In the last few days, a lot of reports are coming out about charges against ICO’s. Today, this news came out:
U.S. securities law can be used to prosecute fraud cases over cryptocurrency offerings, a New York federal judge ruled on Tuesday in what appeared to be the first court decision to address the issue. The ruling from U.S. District Judge Raymond Dearie in Brooklyn allows federal prosecutors to pursue their case against Maksim Zaslavskiy. The Brooklyn resident was arrested in November on charges that he defrauded investors in two cryptocurrencies, violating the federal Securities Exchange Act.
Prosecutors have said that Zaslavskiy last year raised at least $300,000 from investors in a cryptocurrency called REcoin, which he claimed was backed by real estate, and another cryptocurrency called Diamond, which he said was backed by diamonds.
In fact, prosecutors said, no real estate or diamonds backed the virtual currencies. In our opinion, investors should have a very cautious approach when it comes to investing in ICO’s. Every investor should do their own due dililgence. Many ICO companies are not transparent at all, and claims they make or made are often nothing more than beautiful promises.
In March, Zaslavskiy’s lawyers asked Dearie to dismiss the charges, arguing that REcoin and Diamond were currencies, not securities, and therefore not covered by the Securities Exchange Act.
Dearie rejected that argument, writing on Tuesday that the federal securities law must be interpreted “flexibly.” The judge noted that the U.S. Securities and Exchange Commission, which brings civil securities fraud actions, has said that it considers some cryptocurrencies to be securities. We agree with this view. When determining whether crypto’s are securities or not, one should look to the decentralized nature of it. If it’s still managed by a central (group) of people of a company, than it is probably centralized and thus nothing else than a security. Therefore, there is the ‘Howey Test’.
In order to find out if an investment – specifically an ICO in this case – is or is not an investment contract, we can use the example of a U.S. Supreme Court case, SEC vs. Howey. This is known among legal crypto folks as the “Howey Test!” This case established the standard test for whether an arrangement qualifies as an investment contract, which is a type of security, and therefore needs to be regulated by the SEC.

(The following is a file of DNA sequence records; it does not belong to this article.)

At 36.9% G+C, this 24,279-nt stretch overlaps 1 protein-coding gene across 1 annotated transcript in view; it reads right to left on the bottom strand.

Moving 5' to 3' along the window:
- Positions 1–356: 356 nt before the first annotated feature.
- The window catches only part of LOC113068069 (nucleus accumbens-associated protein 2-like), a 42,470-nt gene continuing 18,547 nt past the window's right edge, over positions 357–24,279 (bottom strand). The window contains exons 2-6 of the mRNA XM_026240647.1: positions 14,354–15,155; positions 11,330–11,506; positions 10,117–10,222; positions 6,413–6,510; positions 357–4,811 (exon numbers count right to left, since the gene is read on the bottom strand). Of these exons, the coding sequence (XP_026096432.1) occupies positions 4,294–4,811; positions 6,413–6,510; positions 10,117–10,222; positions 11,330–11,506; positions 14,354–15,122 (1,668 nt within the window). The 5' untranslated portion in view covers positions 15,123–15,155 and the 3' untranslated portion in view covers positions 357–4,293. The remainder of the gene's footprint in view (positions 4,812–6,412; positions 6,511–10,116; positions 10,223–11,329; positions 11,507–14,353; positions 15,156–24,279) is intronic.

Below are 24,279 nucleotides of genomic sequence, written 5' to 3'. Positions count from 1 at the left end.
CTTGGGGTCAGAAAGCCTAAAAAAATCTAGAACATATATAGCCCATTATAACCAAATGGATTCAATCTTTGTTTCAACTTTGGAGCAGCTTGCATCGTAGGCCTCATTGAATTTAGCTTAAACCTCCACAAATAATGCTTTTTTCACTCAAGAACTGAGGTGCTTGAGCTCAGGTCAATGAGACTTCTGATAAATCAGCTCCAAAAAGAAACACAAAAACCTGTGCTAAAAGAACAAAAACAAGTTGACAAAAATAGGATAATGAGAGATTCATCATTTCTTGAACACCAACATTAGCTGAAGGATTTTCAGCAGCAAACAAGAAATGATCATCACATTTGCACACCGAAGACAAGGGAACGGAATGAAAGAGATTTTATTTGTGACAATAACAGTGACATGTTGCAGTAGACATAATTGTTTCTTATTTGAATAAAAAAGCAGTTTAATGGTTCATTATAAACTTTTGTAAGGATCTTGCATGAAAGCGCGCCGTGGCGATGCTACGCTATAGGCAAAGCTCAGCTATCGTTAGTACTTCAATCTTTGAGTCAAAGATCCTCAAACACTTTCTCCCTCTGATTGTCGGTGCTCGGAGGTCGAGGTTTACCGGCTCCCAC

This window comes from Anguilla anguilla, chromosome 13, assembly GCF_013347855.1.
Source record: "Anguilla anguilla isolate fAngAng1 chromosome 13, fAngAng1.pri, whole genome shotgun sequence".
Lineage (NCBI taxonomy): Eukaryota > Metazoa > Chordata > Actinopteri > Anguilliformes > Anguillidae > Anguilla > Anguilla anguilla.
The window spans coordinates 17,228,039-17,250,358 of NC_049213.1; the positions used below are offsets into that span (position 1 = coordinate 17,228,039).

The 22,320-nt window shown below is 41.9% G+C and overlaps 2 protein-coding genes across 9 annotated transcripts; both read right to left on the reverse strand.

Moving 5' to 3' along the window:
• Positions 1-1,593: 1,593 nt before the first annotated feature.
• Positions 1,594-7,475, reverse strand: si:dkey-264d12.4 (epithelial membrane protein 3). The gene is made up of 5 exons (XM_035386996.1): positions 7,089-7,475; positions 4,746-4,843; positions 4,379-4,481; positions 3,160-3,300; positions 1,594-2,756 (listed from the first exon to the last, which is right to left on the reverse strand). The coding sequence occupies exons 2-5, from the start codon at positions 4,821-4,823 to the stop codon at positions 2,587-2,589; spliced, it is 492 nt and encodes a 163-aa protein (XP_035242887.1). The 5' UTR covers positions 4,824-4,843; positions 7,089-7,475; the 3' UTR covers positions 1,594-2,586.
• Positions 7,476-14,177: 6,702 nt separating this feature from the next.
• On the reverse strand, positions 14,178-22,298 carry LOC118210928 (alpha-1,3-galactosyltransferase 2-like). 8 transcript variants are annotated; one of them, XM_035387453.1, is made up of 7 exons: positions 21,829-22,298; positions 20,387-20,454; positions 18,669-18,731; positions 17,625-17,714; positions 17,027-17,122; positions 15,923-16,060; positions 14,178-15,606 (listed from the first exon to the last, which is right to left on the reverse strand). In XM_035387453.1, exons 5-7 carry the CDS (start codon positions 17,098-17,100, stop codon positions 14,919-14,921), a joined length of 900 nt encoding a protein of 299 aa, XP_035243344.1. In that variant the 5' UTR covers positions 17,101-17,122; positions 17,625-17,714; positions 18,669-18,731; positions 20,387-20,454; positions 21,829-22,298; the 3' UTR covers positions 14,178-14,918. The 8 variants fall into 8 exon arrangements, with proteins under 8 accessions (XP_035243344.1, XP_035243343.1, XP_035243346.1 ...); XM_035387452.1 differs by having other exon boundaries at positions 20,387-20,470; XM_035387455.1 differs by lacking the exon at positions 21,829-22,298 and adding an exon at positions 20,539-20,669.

The U.S. vs. Howey case established that the following three elements must be met in order for an investment to qualify as a regulated security:
1. An investment of money
2. An investment of funds in a common enterprise
3. An investment with an expectation of profits predominantly from the efforts of others
The textbook definition of a “security” is:
A security is a fungible, negotiable financial instrument that holds some type of monetary value. It represents an ownership position in a publicly-traded corporation (via stock), a creditor relationship with a governmental body or a corporation (represented by owning that entity’s bond), or rights to ownership as represented by an option. – Investopedia.com
However, in this case, the “Howey Test” specifically focuses on the term “investment contract” within the definition of security. The “Howey Test” basically considers several variations of a contract, transaction, or scheme whereby an investor gives out money with the intent to secure income or profit from the use of that cash (or cryptocurrency).
Thus, marketing a token as a speculative investment, or drawing comparisons to existing investment processes, may mislead or confuse potential buyers. It may also increase the likelihood that the token is considered a security in the eyes of the US Supreme Court, FINRA and or SEC.
Furthermore, we also believe that a Blockchain Token with one or more of the following 7 investment characteristics likely will be considered as a Security Blockchain Token (ICO):
1. Ownership interest in a legal entity, (LLC, Corp., General Partnership you name it…)
2. Equity interest